I don't know how to factor in the loss of the URL-reporting feature either; I'm not convinced it's very important (does Chrome itself use "HadAVirus" as a telemetry signal to the Safe Browsing webservice?). The new AmsiScanBuffer function ( does expose the original URL to an AV-engine that implements that interface but so far I'd be cautious not to assign that much weight, as it's not clear how many AV engines will implement the new interface, and it's Win10 only.
Not sure what changed at FireFox. The edit you mention (that is't no gone as of FF 31) isn't corroborated with any bug or code change and seems to be based on a forum post. Also nsDownloadManager.cpp still supports the pref. So I can't dig into why the behavior change happened if it did.

Also, URLMon's MapURLToZone doesn't take PAC results into consideration.
I'm inclined to dump IAttachmentExecute in conjunction with the plans to support AMSI as an explicit user opt-in, along with aggressive third-party code blocking.

Comment 7 by, Apr 7 2016

MS has said that IOfficeAntivirus is still to be used for file downloads. It's not clear that they expect AMSI to replace it (at least not soon).
> isn't corroborated with any bug

> URLMon's MapURLToZone doesn't take PAC results into consideration.

Why do you believe that? (I owned this API from 2004-2012, and I've reconfirmed that a PAC result of DIRECT results in Zone=1 just now)

> > isn't corroborated with any bug

The edit to the Wiki page was based on a forum post by someone complaining that the pref doesn't work with no information about why or exactly what the new behavior is.

But it looks like is where the functional change was made. It appears the motive was to resolve performance / hang issues and the justification was that on-access scanning should suffice. The current code is

It certainly agrees with your observation that MapURLToZone is being called but IAttachmentExecute is not.

(As an aside and might save some time in tracking down what's going on, in the future).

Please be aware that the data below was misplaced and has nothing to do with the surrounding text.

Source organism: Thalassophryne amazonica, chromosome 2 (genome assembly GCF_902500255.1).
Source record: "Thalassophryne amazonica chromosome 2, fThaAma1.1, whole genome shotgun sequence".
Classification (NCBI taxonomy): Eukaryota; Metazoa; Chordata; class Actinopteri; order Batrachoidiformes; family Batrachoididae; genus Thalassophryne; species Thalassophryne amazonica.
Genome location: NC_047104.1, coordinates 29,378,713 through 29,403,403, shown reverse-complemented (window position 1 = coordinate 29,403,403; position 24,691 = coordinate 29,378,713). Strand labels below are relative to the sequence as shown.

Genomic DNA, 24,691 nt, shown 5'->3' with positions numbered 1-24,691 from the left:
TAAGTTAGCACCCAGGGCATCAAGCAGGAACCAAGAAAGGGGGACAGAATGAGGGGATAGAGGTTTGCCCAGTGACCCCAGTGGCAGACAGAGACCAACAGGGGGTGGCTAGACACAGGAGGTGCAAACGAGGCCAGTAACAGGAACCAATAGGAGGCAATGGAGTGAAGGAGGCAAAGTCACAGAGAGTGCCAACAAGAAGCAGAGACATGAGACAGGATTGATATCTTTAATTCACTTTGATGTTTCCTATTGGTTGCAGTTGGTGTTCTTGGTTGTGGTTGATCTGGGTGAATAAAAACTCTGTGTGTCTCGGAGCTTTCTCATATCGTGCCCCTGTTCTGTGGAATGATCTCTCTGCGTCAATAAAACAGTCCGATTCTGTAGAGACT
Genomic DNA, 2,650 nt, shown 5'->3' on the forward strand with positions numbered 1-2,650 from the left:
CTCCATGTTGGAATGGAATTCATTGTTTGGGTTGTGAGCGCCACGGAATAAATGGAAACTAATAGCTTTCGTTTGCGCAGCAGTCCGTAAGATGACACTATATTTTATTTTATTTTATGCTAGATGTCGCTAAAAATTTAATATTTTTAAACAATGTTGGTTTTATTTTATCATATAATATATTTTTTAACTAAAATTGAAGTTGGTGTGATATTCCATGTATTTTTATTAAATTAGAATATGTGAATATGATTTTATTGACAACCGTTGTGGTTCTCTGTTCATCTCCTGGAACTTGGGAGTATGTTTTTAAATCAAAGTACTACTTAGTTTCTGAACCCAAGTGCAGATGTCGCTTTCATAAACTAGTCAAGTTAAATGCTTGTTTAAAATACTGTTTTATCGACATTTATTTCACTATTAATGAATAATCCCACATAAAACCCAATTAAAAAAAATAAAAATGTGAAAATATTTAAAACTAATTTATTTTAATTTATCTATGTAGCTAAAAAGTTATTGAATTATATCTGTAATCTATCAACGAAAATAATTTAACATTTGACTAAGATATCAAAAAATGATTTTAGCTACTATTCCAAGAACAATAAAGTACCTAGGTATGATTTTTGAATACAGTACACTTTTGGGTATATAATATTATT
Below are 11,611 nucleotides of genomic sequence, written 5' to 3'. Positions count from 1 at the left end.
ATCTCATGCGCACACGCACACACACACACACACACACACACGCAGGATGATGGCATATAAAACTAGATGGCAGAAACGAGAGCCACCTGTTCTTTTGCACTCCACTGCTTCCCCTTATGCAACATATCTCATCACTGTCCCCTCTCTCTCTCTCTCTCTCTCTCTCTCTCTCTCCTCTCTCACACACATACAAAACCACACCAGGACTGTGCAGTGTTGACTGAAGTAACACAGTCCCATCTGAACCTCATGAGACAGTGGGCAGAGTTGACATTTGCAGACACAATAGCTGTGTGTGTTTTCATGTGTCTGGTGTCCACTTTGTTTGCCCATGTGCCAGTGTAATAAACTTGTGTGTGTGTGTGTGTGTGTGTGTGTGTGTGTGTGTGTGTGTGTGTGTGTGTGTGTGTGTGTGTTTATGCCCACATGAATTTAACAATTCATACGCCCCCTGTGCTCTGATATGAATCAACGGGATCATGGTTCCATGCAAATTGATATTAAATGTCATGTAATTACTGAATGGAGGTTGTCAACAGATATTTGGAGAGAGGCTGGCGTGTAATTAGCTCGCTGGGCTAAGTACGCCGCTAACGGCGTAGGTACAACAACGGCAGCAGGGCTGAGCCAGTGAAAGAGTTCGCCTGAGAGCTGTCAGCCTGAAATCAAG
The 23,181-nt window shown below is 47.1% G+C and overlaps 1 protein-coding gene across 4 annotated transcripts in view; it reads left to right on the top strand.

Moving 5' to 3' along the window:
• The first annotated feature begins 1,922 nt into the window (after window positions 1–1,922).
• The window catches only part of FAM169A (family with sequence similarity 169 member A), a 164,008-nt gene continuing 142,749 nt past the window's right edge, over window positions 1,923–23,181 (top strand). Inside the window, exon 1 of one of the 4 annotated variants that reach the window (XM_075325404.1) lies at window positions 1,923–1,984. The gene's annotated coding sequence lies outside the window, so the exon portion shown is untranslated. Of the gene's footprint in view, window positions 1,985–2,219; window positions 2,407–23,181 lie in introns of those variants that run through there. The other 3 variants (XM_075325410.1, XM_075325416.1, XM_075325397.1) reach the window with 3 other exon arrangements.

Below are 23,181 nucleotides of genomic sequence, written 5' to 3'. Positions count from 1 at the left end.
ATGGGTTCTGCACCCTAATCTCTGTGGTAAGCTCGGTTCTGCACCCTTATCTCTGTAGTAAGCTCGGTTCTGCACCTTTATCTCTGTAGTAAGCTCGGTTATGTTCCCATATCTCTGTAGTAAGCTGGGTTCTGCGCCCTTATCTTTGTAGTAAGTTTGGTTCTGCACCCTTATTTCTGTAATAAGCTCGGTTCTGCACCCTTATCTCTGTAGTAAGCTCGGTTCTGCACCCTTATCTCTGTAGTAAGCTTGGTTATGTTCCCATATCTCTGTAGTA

> > URLMon's MapURLToZone doesn't take PAC results into consideration.
> Why do you believe that? (I owned this API from 2004-2012, and I've reconfirmed that a PAC result of DIRECT results in Zone=1 just now)

You also need to verify that the same host would map to the Internet zone if the PAC result was different :-)

The reason I believe it doesn't work is due to things like issue 121519. We currently use MapURLToZone in HTTP authentication code (look for URLSecurityManagerWin::CanUseDefaultCredentials). We've had numerous reports over time that their proxy results aren't factored into the authentication decision, which we narrowed down to MapURLToZone not considering their proxy result.

So, does MapURLToZone go through the process of fetch the PAC script and evaluating it to determine the zone? (Perhaps we can take this conversation elsewhere since it's not contributing to this issue. But I'd certainly like to pick your brains on URLMon.)

#6, #7: Thanks. I suppose that means AMSI can't realistically be considered an alternative at this time. :-/ However, I think moving away from AttachmentServices is still an option if we can determine that on-access scanning is sufficient.

Blocking: 611058
Unfortunately, we may not be able to remove this. We've decided we're going to follow suit with Edge and not support AMSI. So, this is the only direct integration path we have for download scanning. Could we maybe get better data on what AV/AM is installed when we have problems, and maybe try a more targeted approach to solving this?